How To Go Zero Waste?

Read and learn from any or all of the following.

The best Zero Waste books I've read (please borrow from your library or get electronic editions):

  • No Impact Man by Colin Beavan
  • Plastic Free by Beth Terry
  • Zero Waste Home by Bea Johnson
  • The Zero-Waste Lifestyle: Live Well by Throwing Away Less by Amy Korst
  • Detrash Your Life in 90 Days: Your Complete Guide to the Art of Zero Waste Living by Katie Patrick
  • Big Chicken by Maryn McKenna (Antibiotic overuse is ending their effectiveness -- this is a catastrophe and a waste.)
  • Beyond Debate by Dr. Shahir Masri (This is a must read for anyone skeptical about climate change. Climate change is a serious waste issue.)

My favorite Zero Waste websites and blogs:

You can read about my own journey and discoveries on the way to Zero Waste at I don't post that often because most everything is so well covered by the above sources :-)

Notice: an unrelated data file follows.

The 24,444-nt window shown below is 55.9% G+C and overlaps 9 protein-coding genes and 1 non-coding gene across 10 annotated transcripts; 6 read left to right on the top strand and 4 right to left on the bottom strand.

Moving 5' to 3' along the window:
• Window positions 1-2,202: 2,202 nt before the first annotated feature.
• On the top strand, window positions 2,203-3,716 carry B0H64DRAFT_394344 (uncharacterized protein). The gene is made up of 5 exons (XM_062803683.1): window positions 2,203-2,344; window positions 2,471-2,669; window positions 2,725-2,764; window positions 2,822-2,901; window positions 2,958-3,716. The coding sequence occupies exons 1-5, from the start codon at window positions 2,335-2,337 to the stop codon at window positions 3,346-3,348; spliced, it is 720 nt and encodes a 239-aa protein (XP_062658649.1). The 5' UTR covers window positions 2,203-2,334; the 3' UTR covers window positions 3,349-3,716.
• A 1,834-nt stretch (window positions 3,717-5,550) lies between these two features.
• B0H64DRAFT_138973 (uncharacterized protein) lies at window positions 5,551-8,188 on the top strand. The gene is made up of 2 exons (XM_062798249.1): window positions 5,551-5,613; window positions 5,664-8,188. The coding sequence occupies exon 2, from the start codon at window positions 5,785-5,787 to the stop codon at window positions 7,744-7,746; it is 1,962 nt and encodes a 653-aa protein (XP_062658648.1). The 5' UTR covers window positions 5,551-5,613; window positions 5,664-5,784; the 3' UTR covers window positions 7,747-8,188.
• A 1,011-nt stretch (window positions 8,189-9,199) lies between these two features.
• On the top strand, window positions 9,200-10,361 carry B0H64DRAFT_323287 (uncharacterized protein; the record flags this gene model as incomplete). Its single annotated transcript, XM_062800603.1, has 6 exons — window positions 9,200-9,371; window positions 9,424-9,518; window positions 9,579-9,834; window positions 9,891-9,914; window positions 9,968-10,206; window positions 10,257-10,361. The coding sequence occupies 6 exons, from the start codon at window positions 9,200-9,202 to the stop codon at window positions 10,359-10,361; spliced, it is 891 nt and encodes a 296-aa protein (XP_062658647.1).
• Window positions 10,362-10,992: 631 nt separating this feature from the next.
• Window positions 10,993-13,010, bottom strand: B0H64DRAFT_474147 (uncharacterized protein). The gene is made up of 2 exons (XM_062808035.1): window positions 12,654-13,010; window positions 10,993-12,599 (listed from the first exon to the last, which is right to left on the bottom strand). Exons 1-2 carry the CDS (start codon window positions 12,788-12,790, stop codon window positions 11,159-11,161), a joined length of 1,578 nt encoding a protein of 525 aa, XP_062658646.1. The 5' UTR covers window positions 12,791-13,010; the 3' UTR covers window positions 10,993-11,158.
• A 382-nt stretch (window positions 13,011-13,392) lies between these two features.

Remember, Zero Waste is a goal and a journey. Don't worry about perfection, just do the best that you can and keep working at it.

So What About Our Governments?

While each of us can individually make a difference, we can make a much, much bigger difference if our governments support Zero Waste so it is easier for everyone. Here are the biggest current opportunities. Please talk to your elected officials about these:

  • Energy Innovation and Carbon Dividend Act - a bipartisan, market-based, revenue neutral bill in the US Congress to reduce CO2 pollution AND reward citizens financially (about $400/month for a family of 4) AND improve our economy without expanding government. It is a win-win-win and currently is our best option to control CO2. Write a letter to your elected representatives as soon as you can to tell them you support this legislation! Please also check out the Citizens' Climate Lobby (a grassroots citizens' group) and the Climate Leadership Council (an industry group).